Verstappen said he was delighted to start second.

“I wasn’t expecting that and of course it’s great for us. If we can get a good start tomorrow you never know what can happen,” he said.

Vettel lost control of his car over the kerb on the inside of the 90-degree, right-hand turn four and spun into the wall, before the Ferrari bounced back onto the track. Teammate Charles Leclerc was following closely behind and narrowly missed the wrecked car, driving over its discarded front wing.

“Oh my God, that was very, very close,” Leclerc told his team over the radio. Leclerc qualified 11th and Vettel 15th as Ferrari failed to reach the top-10 shootout with either car for the third time in four races.

Vettel’s crash meant the red flag was waved while Hamilton was trying to set his first valid lap time to make the third session – after his first attempt was earlier ruled out for going off the track.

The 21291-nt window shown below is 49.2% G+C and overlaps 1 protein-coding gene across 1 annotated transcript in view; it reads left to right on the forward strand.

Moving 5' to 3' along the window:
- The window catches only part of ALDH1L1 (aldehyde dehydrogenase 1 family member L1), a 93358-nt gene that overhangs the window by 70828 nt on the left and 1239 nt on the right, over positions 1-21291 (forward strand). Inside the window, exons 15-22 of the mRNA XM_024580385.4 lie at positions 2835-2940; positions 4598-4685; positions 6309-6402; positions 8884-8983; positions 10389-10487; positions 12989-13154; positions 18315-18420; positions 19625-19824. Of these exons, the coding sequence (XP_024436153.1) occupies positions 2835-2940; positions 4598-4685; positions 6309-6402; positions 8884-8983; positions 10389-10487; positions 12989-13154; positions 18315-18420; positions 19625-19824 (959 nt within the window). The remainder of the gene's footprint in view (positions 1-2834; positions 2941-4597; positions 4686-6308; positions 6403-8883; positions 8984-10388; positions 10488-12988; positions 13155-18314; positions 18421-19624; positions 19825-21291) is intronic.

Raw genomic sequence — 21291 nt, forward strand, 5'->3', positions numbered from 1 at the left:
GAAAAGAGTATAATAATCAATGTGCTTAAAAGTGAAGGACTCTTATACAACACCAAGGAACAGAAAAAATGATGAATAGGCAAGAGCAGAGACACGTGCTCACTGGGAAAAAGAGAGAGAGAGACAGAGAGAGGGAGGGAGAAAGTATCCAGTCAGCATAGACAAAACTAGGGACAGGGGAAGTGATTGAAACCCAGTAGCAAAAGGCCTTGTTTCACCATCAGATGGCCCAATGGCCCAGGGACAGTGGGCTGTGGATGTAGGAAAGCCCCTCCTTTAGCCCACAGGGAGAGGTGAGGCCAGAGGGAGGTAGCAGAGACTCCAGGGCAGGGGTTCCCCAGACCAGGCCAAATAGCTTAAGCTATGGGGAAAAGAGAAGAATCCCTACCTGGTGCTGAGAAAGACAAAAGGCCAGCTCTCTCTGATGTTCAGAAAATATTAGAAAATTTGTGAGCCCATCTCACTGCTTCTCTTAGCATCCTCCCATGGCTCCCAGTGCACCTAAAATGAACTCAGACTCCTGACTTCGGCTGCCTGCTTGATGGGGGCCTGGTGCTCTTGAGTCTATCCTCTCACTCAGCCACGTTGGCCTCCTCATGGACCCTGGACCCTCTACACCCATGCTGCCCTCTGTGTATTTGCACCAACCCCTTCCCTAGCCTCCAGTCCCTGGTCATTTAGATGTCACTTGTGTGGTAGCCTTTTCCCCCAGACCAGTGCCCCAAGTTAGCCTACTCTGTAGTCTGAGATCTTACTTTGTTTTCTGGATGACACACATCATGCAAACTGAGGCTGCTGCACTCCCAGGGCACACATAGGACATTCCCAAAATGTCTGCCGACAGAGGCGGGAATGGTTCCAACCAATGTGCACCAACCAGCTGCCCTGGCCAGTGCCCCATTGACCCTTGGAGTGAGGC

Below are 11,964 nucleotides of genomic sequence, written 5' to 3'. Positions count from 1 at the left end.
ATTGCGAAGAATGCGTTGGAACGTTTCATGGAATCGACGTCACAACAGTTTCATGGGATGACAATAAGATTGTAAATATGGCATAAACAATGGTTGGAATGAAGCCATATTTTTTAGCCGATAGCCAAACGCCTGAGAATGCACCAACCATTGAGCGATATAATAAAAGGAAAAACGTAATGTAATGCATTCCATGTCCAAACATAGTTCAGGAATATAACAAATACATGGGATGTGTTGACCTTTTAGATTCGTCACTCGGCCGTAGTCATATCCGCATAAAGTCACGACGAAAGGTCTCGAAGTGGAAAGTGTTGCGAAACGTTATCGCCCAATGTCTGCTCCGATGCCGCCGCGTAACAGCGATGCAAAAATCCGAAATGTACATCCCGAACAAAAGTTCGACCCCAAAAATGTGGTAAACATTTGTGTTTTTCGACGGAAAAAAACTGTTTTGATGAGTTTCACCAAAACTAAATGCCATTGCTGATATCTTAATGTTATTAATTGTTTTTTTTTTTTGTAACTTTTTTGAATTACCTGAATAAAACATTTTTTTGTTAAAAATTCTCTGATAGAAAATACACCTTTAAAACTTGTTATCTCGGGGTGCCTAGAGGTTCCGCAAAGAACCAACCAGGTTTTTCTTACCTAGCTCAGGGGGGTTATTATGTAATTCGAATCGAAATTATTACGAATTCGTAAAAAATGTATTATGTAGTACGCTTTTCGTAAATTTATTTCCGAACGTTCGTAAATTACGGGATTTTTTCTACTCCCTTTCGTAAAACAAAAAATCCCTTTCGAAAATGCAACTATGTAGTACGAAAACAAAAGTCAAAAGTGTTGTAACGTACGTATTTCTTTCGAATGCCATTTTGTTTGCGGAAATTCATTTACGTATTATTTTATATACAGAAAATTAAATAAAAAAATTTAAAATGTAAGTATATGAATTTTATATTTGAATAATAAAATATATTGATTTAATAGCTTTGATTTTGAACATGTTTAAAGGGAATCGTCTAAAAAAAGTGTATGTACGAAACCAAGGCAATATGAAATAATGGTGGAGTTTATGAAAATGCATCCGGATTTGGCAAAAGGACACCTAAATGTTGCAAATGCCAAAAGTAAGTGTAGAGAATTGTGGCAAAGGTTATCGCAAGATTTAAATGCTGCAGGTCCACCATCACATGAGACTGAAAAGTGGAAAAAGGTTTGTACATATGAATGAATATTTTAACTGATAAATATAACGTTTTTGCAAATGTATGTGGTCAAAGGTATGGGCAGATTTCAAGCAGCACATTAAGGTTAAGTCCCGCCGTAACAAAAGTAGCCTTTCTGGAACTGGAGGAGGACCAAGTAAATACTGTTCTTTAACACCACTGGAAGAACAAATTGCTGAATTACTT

After the track was cleared and the session restarted, Hamilton had to rush his out-lap to make it over the line in time for another flying lap with just a second to spare.

“It was horrible,” Hamilton said. “Heart in the mouth.”

Hamilton was also asked to report to race stewards over another incident in which he went off the track in the first part of qualifying. No further action was taken. It was found Hamilton didn’t gain an advantage because the lap time wasn’t counted.

Hamilton is the runaway championship leader with a 55-point advantage over second-place Bottas and 80 over Verstappen. If he can earn four more pole positions in the last seven races, he would be the first driver to 100 in F1 history.

Earlier in the third and final practice Saturday morning, Hamilton set the pace with a time of 1 minute, 33.279 seconds that was 0.776 better than his Mercedes teammate Bottas, who had been quickest in the first two sessions.